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Jonas Marie Dumdum – Photo grabbed from Facebook

Pera sa Basura

Jonas has truly been everywhere, from corporate work to advocacy-centric startups and organizations, “I have picked up lessons from both corporate and non-corporate work entities, and I do my best to share that to people, be it in my work-work, my day job, or any of my advocacies.”

Jonas has truly been everywhere, from corporate work to advocacy-centric startups and organizations, “I have picked up lessons from both corporate and non-corporate work entities, and I do my best to share that to people, be it in my work-work, my day job, or any of my advocacies.”

Pre-Covid, when it was safe to go out, Jonas had a routine. He’d wake up as early as 6:30 in the morning, prepare coffee, and get on his electric scooter to get to work. He would start the day checking in on clients and typing emails. 

Now, however, the routine is slightly changed. By creating his own workspace in his home, he’s able to create a distinction between his rest-space and work-space. In his new routine, he now picks up morning memes and comics to start off his day along with a good cup of coffee — his work starts as he begins reading articles and picking up the latest research.

Jonas’ favorite Sustainable Development Goals (SDG) are SDG 13 – Climate Action and SDG 7 – Affordable and Clean Energy. These are the goals he’s been trying to achieve with the work he does and what he wants to influence others to strive towards—by first and foremost, becoming resourceful. 

“To practice ways to produce less waste is something that I really look forward to. If you do produce a lot of waste, to be resourceful in dealing with that waste and make it reusable, as much as possible, to contribute to a better environment,” he said. “The concept of ‘may pera sa basura’ is really [about a] circular economy in a way.”

“It just branches from there. To be more responsible for what you’re doing is the most efficient way for a person to contribute less emissions and be helpful to the environment,” he added enthusiastically.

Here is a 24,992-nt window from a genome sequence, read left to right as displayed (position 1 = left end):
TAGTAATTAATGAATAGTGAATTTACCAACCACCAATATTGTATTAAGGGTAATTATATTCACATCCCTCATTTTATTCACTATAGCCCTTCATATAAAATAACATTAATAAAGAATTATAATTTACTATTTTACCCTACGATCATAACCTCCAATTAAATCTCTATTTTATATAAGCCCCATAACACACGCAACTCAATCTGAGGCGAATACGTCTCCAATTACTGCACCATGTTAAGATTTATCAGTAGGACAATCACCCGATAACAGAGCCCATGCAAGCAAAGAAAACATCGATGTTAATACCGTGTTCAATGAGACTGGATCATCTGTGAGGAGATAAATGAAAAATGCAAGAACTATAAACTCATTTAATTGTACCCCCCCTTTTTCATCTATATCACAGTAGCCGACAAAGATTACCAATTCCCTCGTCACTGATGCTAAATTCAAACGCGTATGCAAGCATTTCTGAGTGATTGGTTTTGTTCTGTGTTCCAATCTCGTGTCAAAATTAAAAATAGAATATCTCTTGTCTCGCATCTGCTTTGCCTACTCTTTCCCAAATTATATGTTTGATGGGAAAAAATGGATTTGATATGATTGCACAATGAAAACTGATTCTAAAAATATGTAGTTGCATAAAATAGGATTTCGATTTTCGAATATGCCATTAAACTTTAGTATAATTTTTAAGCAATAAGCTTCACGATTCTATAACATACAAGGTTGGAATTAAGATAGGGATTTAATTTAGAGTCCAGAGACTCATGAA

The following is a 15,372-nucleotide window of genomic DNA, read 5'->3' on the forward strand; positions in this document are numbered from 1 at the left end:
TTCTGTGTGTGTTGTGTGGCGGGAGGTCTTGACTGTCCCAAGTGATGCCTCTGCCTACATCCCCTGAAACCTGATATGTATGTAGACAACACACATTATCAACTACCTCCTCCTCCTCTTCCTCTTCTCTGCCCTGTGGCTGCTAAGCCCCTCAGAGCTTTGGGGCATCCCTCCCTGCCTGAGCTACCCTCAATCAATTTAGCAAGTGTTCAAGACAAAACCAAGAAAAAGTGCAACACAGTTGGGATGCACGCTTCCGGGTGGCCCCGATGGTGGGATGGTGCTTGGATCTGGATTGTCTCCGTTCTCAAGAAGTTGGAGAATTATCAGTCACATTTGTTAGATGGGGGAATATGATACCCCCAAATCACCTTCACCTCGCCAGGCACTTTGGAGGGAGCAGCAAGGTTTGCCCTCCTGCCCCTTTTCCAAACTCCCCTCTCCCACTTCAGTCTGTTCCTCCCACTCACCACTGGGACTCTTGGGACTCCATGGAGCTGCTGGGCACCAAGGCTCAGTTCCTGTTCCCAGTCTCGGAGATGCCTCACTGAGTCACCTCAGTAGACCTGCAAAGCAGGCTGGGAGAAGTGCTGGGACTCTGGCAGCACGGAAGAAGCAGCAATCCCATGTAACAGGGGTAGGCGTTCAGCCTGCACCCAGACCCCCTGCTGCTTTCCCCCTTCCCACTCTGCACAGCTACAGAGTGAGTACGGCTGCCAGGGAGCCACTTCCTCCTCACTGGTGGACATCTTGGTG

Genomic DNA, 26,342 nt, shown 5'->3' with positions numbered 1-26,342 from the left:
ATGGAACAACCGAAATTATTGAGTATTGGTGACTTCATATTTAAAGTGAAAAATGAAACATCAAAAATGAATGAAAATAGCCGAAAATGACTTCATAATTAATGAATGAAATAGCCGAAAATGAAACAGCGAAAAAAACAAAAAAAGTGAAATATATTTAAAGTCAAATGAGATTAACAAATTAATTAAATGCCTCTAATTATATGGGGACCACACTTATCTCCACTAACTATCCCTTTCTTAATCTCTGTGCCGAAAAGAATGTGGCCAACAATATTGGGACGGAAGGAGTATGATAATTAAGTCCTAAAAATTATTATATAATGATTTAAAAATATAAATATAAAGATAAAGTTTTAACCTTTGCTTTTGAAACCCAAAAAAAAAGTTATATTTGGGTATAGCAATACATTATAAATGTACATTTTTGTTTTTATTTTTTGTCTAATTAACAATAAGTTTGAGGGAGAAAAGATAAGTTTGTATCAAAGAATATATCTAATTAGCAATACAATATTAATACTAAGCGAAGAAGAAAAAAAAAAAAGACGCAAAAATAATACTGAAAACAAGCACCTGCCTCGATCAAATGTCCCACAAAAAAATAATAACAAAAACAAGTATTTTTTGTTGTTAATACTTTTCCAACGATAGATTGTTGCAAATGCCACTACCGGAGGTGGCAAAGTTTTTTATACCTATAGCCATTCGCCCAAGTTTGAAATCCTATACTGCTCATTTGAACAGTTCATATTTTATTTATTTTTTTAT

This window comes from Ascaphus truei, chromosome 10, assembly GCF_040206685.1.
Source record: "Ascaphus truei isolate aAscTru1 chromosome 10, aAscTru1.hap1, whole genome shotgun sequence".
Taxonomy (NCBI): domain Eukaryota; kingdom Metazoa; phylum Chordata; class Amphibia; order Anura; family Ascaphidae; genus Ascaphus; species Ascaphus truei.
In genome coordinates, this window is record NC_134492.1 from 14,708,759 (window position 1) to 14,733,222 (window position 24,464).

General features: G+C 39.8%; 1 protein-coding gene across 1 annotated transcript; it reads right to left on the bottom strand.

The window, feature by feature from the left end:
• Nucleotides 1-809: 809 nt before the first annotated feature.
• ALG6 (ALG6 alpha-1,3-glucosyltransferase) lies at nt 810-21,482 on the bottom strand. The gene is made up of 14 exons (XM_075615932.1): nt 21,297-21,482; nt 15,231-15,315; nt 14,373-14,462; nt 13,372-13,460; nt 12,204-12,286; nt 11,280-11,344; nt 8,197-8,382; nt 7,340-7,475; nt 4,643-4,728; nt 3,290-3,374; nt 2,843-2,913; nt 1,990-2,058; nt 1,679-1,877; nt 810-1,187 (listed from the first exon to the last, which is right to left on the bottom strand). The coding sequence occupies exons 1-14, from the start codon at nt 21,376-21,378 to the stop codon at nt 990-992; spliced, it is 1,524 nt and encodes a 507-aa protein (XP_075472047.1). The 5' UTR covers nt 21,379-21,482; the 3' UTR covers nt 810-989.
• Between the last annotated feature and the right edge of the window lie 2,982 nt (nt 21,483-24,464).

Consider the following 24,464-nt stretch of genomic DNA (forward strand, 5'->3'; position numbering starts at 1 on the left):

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Jonas Marie Dumdum mentoring – Photo grabbed from Facebook

The End Goal

However, there is no end-all goal. 

To Jonas, this is the goal. He sees this as a continuing advocacy and a long-term effort not only to contribute to the environment, but also to help people contribute to create positive impacts. 

In 10 years, and even more, he sees himself continuing the same thing, by creating an impact, but most importantly, to encourage others to do the same to reach the ultimate solution. For him, it’s fulfilling being a part of something bigger than himself and finding others to contribute to the same thing. This is the field he’s dedicated his life to, after all.

At the totality of it all, achieving sustainability isn’t a singular problem. It’s a goal that involves everyone’s participation and active effort to contribute. Jonas reminds others that it’s about taking responsibility, being resourceful, and being selfless.

“For us to be able to sustain something, you’re not supposed to take everything away. You’re supposed to be responsible enough in getting enough resources for you to efficiently do whatever needs to be done, while being mindful that there are generations that will follow,” he instructed.

“If you’re going to be selfish, then there won’t be anything left. Kawawa tayong lahat (We’d all be pitiful).”

You can reach Jonas on his Facebook page or through LinkedIn